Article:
The question is: will the toothbrushes I hand out be mineral white or diamond white? Word count: Neat essay, huh? Things that shifted your life. Example: One of my challenges was moving around a lot and always being the new kid at school.
Example: Moving around a lot created a sense of insecurity and instability in my world at school and with friends.
Always making new friends meant I had a difficult time being vulnerable enough to get to know people on a deeper level and vice versa.
You may have had the same challenge as me but experienced different effects. Rather, think about how your life was different on the outside as a result of these challenges.
Example: I felt alone, rejected, and sad for not being accepted by my classmates. Why did I not experience what appeared to be social confidence and ease like everyone else? Ask yourself: What need was motivating each emotion? Example: My feeling of isolation was probably coming from a need for connection or acceptance.
Look closely at your hobbies and extracurricular activities. They are, more often than not, a way that you tried to get those needs met we have an intelligent subconscious mind. Example: As a result of getting connection, I lost myself in books. I would read constantly. The characters in books became old friends. I learned about vulnerability, friendship and connection through those characters.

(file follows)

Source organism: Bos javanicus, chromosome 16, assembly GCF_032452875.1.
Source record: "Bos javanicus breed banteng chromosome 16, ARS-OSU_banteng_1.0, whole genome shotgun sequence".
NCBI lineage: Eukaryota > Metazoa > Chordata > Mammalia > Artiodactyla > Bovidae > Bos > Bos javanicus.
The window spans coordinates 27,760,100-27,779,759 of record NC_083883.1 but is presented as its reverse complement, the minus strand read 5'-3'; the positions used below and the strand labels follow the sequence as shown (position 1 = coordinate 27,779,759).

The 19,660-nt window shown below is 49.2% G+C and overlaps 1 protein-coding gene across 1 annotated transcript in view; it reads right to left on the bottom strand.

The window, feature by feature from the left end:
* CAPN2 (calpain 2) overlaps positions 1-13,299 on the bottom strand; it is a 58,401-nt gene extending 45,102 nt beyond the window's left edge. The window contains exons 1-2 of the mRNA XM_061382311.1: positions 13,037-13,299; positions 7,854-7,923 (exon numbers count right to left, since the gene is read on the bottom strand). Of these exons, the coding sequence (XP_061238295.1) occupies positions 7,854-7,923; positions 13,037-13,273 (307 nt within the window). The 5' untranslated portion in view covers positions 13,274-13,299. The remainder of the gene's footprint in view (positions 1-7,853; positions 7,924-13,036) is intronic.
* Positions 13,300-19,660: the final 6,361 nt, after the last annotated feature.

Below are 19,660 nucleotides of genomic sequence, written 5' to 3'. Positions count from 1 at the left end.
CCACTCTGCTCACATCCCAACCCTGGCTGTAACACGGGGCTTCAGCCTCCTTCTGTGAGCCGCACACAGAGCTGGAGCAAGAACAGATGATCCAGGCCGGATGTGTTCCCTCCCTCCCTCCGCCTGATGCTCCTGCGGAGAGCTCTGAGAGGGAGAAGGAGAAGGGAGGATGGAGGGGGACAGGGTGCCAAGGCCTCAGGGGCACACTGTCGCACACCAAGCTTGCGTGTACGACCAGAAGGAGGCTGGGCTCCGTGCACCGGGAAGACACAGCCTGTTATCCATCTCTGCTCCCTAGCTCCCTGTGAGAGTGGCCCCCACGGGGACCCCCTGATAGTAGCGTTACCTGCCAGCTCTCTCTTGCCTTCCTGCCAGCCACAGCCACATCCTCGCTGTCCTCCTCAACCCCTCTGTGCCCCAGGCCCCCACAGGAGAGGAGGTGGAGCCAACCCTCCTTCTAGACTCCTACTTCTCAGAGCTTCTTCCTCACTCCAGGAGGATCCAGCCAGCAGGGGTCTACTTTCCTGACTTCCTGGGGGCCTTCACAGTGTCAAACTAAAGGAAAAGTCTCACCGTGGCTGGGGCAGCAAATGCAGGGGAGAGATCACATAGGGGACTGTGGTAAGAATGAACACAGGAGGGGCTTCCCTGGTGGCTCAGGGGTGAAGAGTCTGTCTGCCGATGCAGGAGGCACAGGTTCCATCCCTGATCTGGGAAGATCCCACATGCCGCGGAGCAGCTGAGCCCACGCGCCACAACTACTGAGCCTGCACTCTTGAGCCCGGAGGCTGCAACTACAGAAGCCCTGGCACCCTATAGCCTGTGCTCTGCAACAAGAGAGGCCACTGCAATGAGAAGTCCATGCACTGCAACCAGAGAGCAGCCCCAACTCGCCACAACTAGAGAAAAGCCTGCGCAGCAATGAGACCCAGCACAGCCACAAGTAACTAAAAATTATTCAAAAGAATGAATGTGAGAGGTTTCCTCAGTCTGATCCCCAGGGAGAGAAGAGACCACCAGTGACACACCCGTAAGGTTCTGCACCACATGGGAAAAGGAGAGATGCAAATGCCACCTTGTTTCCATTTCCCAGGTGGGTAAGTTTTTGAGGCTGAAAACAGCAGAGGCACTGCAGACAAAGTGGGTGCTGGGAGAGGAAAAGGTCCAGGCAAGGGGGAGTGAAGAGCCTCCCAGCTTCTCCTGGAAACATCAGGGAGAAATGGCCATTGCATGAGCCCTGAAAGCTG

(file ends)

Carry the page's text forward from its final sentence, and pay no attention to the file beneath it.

Then, I joined a varsity sports team that gave me a sense of community. Plus, I formed a really tight-knit friend group that has remained so for the last 16 years.
Here's how to do it. Be specific. Nothing will frustrate your grader faster than a vague thesis and rambling points. Make your arguments clear and your supportive evidence precise.
But don't pretend to be an expert. This is your first post-secondary paper. Everyone knows you didn't write the books on forensic geology in the s or social dichotomies in British colonial India.
Assert your points with confidence but back them up with authoritative sources. Cite your sources. And on that note, make sure you're citing your sources properly. Academic writing is all about factual support; even if you thought of an idea independently, if one of your reference materials says the same thing, source it.
A boost to your ego isn't worth getting slapped with a plagiarism charge. Familiarize yourself, too, with the different forms of plagiarism —they may surprise you.
Did you know, for example, that referencing work you've done for another class is called self-plagiarism? You've put the time into your research and have an impressive arsenal of support for your main thesis, but you need to make these connections explicit.